According to CNBC, US regulators have declared that they are taking steps to “completely” protect every deposit made to Silicon Valley Bank (SVB). Several startups and well-known businesses, including Roku and Etsy, call this institution home; starting today, they will have complete access to their capital. Officials also stated there would be “no bailouts” and that shareholders and unsecured creditors would not be protected.
In a joint statement, the FDIC, Treasury Department, and Federal Reserve said: “Today we are taking bold actions to defend the U.S. economy by increasing public trust in our banking system. “Beginning on Monday, March 13, depositors will have access to all of their funds. The taxpayer won’t incur any losses as a result of Silicon Valley Bank’s bankruptcy.”
The UK government also said that HSBC UK had agreed to buy Silicon Valley Bank’s UK subsidiary for a symbolic £1 in order to stop the company from failing there.
Deposits and public funds are safeguarded, much like in the US. With today’s private sale of Silicon Valley Bank UK, the government and the Bank of England assisted it, according to the press statement. This makes sure that customer deposits are safe and that they may bank normally without any help from the government.
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Following the biggest US bank failure in nearly 15 years, the FDIC assumed control of SVB on Friday. Many tech startups and businesses were worried that they wouldn’t be able to pay their employees, and Etsy warned yesterday that payments to merchants would be delayed.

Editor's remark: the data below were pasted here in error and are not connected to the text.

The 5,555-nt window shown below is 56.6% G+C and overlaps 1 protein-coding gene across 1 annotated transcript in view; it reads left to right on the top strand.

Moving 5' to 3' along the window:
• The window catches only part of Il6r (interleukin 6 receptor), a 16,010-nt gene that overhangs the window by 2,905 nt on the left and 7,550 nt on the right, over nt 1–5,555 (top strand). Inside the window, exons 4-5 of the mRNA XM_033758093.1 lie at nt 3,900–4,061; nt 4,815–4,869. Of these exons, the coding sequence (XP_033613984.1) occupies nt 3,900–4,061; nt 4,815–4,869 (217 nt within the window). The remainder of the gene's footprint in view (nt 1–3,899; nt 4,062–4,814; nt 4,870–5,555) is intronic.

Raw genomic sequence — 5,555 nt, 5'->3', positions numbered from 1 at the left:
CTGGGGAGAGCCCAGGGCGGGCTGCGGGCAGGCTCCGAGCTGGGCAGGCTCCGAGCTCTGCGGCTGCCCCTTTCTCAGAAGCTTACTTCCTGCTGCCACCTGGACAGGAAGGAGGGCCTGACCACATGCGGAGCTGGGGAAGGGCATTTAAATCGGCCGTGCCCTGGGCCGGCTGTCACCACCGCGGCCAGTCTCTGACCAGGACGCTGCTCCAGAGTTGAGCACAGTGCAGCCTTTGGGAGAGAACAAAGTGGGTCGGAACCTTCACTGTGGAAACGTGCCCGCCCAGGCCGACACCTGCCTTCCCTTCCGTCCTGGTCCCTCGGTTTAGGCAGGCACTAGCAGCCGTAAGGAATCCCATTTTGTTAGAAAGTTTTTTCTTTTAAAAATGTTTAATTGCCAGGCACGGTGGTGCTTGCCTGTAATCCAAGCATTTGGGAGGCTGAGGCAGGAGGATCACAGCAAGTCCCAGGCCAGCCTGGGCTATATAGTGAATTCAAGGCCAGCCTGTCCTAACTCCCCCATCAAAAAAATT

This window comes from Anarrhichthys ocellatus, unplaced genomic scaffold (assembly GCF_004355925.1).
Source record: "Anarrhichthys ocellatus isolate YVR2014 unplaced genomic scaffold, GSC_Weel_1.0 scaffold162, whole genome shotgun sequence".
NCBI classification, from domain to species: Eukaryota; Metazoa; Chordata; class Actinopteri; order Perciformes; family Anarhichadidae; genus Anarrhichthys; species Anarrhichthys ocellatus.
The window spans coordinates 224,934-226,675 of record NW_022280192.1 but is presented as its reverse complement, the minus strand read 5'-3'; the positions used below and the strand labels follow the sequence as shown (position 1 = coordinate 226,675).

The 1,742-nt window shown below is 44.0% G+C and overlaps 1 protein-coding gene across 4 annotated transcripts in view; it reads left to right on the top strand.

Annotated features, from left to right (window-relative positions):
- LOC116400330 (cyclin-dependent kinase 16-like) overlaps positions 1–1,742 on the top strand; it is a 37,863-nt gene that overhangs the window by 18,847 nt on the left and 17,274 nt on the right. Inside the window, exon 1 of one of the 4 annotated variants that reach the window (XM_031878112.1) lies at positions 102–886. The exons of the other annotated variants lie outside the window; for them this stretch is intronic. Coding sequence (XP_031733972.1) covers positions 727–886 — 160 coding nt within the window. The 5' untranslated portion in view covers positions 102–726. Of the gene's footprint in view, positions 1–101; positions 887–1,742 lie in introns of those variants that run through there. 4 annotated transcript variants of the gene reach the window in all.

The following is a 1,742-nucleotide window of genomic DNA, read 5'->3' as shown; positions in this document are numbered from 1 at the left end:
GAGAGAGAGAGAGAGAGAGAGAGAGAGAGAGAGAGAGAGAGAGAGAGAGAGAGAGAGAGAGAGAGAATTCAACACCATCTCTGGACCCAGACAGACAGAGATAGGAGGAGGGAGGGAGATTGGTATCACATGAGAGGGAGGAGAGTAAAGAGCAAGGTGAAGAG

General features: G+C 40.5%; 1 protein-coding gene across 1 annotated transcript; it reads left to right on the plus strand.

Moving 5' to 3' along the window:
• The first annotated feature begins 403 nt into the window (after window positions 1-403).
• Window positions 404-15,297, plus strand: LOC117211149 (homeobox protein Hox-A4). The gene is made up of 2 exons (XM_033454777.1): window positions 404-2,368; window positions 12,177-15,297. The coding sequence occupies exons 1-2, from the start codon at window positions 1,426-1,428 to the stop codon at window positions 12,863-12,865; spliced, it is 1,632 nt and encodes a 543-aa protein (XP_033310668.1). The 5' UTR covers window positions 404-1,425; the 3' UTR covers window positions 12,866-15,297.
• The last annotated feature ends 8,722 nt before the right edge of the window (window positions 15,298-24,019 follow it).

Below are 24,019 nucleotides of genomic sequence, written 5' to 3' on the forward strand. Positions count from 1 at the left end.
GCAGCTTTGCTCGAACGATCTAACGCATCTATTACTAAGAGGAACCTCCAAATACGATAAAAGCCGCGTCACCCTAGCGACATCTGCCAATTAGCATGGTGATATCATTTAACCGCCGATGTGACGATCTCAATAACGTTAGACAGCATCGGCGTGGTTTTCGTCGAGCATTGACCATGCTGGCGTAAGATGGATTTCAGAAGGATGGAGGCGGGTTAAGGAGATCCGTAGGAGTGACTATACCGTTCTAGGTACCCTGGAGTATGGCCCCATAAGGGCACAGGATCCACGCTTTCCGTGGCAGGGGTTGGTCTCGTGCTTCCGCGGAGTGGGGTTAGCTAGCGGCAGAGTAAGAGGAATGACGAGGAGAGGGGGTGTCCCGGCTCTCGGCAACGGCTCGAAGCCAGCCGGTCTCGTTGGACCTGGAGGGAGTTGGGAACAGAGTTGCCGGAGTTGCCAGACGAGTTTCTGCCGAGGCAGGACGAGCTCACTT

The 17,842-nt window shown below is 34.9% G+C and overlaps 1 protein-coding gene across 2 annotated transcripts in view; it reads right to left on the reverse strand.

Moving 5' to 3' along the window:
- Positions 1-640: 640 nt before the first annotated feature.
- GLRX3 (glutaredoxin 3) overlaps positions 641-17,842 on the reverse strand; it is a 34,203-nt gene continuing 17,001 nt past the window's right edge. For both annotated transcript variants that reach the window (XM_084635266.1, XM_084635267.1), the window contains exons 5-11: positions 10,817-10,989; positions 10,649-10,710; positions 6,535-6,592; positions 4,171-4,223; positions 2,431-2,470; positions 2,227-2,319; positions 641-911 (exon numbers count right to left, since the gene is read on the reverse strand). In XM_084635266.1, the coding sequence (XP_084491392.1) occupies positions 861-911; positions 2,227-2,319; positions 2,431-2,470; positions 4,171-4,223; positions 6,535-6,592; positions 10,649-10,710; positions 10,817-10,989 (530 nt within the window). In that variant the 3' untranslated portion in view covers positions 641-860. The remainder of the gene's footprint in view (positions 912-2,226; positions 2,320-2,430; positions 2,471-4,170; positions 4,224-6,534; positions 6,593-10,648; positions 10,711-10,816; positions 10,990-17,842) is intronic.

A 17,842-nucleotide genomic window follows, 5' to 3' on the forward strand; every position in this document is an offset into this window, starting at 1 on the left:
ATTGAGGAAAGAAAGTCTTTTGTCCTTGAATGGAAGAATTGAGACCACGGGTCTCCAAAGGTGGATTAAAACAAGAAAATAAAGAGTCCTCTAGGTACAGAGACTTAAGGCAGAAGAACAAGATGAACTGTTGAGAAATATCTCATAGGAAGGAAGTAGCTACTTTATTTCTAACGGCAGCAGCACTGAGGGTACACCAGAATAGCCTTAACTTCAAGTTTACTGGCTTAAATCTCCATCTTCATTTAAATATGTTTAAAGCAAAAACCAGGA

Roku warned on Friday that the decline may cause company to lose up to $487 million, or 26%, of its cash on hand.
In addition to SVB, officials shut down Signature Banks over the weekend. Being one of the biggest banks used by bitcoin businesses, it had $240 million in deposits from the Coinbase exchange alone. Federal authorities stated in the same joint statement that “all depositors of this institution will [also] be made whole.”
On March 8th, Silvergate, a different company well-known to cryptocurrency exchanges (and notorious for purchasing Diem, the ambitious cryptocurrency project backed by Facebook), failed. Three significant banks with connections to internet companies have now closed in a row, all inside a week.
The government assured depositors who are undoubtedly alarmed by these occurrences that it will provide additional funding to other qualifying institutions.
In exchange for central bank loans of up to one year, the new scheme will allow banks to pledge treasuries and other safe government securities as collateral. It is intended to address an important problem that contributed to SVB’s failure: unrealized losses on government securities brought on by quickly rising interest rates.
“The U.S. banking system remains resilient and on a stable foundation, in large part thanks to changes that were undertaken during the financial crisis that secured better safeguards for the banking industry,” the joint statement adds. “Those changes, along with the ones we’ve made today, show our dedication to making the required preparations to protect depositors’ savings.”
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